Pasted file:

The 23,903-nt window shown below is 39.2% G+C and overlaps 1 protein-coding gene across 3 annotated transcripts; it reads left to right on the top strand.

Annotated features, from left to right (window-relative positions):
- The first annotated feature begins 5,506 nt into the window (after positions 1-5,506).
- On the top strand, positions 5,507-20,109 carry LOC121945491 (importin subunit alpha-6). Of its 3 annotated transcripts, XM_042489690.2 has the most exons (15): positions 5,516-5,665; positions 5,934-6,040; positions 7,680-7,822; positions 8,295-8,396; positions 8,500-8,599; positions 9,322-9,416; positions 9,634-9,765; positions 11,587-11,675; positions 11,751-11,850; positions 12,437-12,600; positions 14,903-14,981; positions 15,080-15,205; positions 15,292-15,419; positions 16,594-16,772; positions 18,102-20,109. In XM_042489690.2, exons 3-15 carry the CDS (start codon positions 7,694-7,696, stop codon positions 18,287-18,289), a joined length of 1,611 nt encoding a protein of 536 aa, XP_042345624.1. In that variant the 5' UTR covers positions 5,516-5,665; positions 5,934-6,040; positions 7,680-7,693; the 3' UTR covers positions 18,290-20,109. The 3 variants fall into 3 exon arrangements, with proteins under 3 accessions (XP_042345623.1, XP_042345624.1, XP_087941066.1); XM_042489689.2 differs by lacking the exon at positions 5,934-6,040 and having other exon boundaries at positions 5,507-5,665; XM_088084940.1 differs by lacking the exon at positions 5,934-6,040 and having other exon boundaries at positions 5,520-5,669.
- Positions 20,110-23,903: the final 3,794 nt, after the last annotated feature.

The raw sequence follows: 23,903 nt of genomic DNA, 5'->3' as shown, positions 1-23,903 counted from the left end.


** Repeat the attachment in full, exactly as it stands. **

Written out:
The 23,903-nt window shown below is 39.2% G+C and overlaps 1 protein-coding gene across 3 annotated transcripts; it reads left to right on the top strand.

Annotated features, from left to right (window-relative positions):
- The first annotated feature begins 5,506 nt into the window (after positions 1-5,506).
- On the top strand, positions 5,507-20,109 carry LOC121945491 (importin subunit alpha-6). Of its 3 annotated transcripts, XM_042489690.2 has the most exons (15): positions 5,516-5,665; positions 5,934-6,040; positions 7,680-7,822; positions 8,295-8,396; positions 8,500-8,599; positions 9,322-9,416; positions 9,634-9,765; positions 11,587-11,675; positions 11,751-11,850; positions 12,437-12,600; positions 14,903-14,981; positions 15,080-15,205; positions 15,292-15,419; positions 16,594-16,772; positions 18,102-20,109. In XM_042489690.2, exons 3-15 carry the CDS (start codon positions 7,694-7,696, stop codon positions 18,287-18,289), a joined length of 1,611 nt encoding a protein of 536 aa, XP_042345624.1. In that variant the 5' UTR covers positions 5,516-5,665; positions 5,934-6,040; positions 7,680-7,693; the 3' UTR covers positions 18,290-20,109. The 3 variants fall into 3 exon arrangements, with proteins under 3 accessions (XP_042345623.1, XP_042345624.1, XP_087941066.1); XM_042489689.2 differs by lacking the exon at positions 5,934-6,040 and having other exon boundaries at positions 5,507-5,665; XM_088084940.1 differs by lacking the exon at positions 5,934-6,040 and having other exon boundaries at positions 5,520-5,669.
- Positions 20,110-23,903: the final 3,794 nt, after the last annotated feature.

The raw sequence follows: 23,903 nt of genomic DNA, 5'->3' as shown, positions 1-23,903 counted from the left end.